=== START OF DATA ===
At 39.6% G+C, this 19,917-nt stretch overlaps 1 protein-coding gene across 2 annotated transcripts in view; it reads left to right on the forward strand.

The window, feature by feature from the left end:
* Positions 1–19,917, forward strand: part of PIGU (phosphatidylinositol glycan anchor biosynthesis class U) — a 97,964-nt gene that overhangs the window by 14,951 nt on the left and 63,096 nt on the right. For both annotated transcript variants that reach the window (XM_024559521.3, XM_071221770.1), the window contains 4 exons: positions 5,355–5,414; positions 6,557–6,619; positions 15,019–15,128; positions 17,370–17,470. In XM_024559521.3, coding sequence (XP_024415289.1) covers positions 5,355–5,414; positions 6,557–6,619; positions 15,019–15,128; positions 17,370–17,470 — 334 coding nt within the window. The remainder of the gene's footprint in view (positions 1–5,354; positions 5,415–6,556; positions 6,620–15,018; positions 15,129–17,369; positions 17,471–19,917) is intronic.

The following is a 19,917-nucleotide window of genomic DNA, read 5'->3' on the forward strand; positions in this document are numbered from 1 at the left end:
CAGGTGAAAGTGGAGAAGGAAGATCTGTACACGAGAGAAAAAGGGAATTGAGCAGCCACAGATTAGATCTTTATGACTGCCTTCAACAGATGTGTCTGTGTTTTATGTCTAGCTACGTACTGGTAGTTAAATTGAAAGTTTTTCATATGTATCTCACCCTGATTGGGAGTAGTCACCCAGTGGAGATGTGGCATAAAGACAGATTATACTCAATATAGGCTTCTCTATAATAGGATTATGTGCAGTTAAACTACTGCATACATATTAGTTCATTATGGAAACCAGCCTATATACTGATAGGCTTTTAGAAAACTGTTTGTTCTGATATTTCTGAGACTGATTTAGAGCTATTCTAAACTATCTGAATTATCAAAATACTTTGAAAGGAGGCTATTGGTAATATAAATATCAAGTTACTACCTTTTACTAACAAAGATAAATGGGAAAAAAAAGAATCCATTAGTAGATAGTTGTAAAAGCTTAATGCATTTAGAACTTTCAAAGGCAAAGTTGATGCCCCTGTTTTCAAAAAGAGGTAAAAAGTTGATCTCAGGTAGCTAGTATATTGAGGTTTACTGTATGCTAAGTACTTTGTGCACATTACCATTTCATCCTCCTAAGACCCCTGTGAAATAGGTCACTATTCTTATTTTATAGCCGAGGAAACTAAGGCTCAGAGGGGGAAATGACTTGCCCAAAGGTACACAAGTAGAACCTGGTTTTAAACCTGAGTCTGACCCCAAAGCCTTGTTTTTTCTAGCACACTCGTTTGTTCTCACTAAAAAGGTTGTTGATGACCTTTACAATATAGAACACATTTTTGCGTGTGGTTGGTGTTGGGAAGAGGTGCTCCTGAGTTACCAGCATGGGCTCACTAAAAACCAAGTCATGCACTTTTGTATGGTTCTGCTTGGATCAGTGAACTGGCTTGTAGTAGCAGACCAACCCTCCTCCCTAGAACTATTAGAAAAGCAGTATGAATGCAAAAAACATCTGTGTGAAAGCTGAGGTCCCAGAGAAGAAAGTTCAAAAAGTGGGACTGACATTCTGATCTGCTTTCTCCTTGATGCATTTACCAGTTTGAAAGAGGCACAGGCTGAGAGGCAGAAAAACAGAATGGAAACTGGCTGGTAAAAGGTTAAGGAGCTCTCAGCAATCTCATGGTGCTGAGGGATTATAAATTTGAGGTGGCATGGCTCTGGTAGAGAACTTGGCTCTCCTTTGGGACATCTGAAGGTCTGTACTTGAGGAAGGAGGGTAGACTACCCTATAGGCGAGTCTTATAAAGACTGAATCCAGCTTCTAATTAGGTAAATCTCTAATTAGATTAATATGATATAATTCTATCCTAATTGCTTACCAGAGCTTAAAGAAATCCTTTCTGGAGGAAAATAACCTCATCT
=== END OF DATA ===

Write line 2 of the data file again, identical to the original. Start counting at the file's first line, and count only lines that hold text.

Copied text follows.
The window, feature by feature from the left end: